Be Real. It seems so simple, yet too often we come across individuals that are anything but real. As you walk down the street or open up magazines you are constantly seeing individuals who are anything but real. People tell you what you want to hear, not necessarily what they believe. I hear people all the time claiming they stand for something, but their actions say something completely different. Our words hold so much power until our words don't match up with our actions and then our words are just words. Life could be so much richer, if we surround ourselves with people who are real.

Years ago I walked into an interview for vice principal of an elementary school interview and the questions came in the order that I expected. At the very end of the interview they asked if I had closing statement, which was something I had experienced before.  However, this day I decided to change the way I answered. I wanted to be real.

I went on to tell them that if I was hired they would be …

Don't Limit Learning

Recently I was presenting to a group of teachers about using google classroom and how to create a school website, using their district provided website program. As I presented on both platforms, I looked around the room and saw many faces that are similar to our students as they are taught something for the first time. There were many blank stares and many confused faces. For many of them, this was the first time they have been introduced to both of these programs.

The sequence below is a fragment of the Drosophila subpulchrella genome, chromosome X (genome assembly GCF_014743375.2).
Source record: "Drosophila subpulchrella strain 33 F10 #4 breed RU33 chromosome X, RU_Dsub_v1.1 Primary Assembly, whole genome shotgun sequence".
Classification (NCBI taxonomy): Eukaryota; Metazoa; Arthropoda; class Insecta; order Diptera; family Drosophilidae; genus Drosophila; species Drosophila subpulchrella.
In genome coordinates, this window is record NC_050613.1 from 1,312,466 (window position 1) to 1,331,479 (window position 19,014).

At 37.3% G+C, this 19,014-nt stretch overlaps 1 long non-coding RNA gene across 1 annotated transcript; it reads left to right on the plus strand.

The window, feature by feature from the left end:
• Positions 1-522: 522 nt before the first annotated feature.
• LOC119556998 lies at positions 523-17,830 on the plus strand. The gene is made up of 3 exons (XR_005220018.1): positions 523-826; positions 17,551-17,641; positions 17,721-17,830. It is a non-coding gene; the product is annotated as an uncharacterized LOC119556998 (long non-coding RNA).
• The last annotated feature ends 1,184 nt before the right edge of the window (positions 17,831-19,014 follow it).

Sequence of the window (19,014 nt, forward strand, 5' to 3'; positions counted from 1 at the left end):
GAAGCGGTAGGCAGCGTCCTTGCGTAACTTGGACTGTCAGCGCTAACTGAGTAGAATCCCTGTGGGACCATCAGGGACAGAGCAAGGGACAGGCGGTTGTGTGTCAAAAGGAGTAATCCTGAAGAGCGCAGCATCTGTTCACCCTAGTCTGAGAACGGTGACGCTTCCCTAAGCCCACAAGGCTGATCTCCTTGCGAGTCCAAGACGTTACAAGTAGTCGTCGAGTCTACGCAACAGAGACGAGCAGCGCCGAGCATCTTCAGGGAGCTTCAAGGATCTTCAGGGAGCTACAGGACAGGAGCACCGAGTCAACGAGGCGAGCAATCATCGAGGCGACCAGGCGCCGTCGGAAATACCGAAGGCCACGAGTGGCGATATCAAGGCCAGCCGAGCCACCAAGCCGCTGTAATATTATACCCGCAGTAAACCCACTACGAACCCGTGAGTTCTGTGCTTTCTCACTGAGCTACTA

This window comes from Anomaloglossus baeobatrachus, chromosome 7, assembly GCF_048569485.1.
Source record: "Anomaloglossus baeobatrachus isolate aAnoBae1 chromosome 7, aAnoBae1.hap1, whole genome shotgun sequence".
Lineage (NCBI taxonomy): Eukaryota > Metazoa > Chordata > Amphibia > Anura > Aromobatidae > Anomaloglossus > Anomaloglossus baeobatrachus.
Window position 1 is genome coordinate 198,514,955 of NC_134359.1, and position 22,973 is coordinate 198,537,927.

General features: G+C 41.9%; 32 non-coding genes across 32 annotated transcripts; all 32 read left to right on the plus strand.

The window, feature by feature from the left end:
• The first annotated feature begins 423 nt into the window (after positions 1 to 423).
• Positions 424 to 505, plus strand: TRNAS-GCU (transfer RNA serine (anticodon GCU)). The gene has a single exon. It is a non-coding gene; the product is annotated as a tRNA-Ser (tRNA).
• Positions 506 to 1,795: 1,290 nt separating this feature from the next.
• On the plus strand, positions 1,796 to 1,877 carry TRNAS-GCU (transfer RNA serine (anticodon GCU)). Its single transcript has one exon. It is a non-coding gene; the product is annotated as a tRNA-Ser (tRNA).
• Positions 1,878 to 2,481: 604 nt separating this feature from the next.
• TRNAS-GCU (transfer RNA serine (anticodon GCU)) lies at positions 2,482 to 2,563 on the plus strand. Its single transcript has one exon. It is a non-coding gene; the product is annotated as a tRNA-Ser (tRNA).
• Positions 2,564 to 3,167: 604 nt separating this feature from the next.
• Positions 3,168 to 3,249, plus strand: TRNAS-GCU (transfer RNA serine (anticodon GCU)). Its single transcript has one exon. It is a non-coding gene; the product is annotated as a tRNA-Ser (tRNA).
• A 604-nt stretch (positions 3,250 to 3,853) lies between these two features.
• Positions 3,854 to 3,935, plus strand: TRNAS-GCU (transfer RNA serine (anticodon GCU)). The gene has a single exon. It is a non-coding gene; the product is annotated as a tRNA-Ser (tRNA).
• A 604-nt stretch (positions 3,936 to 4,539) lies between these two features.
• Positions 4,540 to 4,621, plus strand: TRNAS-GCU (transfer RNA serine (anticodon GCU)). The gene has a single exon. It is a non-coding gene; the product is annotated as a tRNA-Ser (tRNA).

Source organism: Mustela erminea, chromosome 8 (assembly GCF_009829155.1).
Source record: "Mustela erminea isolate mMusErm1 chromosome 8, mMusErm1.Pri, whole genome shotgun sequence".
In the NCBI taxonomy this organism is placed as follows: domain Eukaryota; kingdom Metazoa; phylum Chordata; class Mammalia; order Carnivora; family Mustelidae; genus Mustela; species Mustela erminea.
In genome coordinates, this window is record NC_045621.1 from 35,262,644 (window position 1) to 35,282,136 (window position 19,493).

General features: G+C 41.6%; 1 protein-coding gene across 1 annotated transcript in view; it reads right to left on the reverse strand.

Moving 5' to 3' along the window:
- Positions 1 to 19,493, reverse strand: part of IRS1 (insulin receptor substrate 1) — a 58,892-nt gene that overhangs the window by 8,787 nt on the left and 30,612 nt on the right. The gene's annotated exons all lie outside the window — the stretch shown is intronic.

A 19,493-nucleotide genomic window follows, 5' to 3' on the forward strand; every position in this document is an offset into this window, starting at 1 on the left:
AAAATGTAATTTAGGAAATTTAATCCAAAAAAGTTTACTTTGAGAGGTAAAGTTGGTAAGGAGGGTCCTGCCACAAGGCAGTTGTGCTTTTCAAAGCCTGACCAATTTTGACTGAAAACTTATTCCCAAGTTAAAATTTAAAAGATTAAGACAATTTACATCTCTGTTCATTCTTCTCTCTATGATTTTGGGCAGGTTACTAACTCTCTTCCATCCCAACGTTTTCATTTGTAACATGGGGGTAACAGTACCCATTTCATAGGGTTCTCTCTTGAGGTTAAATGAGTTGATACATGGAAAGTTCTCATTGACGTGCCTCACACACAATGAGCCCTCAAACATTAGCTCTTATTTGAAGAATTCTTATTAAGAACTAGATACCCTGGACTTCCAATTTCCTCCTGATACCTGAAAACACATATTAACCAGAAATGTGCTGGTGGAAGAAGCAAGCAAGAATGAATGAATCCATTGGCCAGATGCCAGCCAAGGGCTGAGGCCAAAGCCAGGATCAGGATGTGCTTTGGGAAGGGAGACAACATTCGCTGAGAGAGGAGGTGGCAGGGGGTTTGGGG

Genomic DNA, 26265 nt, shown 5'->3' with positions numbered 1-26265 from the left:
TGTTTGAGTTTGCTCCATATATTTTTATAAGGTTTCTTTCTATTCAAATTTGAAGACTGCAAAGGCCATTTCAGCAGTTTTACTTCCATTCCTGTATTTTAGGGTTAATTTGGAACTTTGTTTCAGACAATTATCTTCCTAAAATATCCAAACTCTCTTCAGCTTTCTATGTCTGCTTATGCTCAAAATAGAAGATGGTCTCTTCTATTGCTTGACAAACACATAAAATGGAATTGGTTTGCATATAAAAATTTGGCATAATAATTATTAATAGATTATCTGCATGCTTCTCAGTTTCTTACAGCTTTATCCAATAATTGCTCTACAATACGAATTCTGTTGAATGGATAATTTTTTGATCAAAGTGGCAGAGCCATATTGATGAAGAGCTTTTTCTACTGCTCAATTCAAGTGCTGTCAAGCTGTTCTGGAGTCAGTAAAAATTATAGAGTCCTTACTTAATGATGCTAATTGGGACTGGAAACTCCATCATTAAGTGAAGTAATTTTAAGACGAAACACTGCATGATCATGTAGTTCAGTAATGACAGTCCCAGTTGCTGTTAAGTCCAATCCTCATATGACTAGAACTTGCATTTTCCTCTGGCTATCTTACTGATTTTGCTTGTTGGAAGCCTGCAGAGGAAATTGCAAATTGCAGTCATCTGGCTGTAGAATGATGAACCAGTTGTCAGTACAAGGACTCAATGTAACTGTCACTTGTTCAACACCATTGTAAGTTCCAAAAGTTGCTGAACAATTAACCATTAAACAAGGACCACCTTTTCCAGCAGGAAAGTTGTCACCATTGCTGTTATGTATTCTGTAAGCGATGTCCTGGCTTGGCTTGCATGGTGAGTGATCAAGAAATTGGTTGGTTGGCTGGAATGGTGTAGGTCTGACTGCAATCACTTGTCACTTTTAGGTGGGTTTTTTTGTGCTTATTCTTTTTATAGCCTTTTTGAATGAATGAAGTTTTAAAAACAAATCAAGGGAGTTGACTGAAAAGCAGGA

Google classroom is new to me and taking on something that is new and trying to teach it to others, you suddenly become the expert in the room. (or at least some think you are) As frustrations arise from teachers trying to learn something new, individuals were upset with the speed of instruction, lack of wait time, and importance of task.This was a great opportunity to remind them that this what our students are faced with on a daily basis.

Too often as educators when we are put into these situations, we get frustrated a…

What is this #PIAchat thing all about?

What is this #PIAchat thing all about?
#principalsinaction is a wonderful group of principals who are always working to be better for their kids and their schools.  There is a running hashtag on Twitter where principals, and others in and out of education, can see the wonderful things that principals are doing every day. The group consists of about 100 principals that stretch from coast to coast across this beautiful nation.
But there is also a Twitter chat that occurs on Tuesday nights at 8CST that is what we consider the fastest 30 minutes on Twitter.  Moderators post a few questions and principals from all over the country respond.  We end with a call to action or a challenge that many of the principals take on as the focus of sharing the great things principals do.
For me (Mark), engaging in Twitter chats has provided some of best professional development I have received, and it's free! I started as a lurker, advanced to answering questions and contributing, to these days volunt…

Keep Them Moving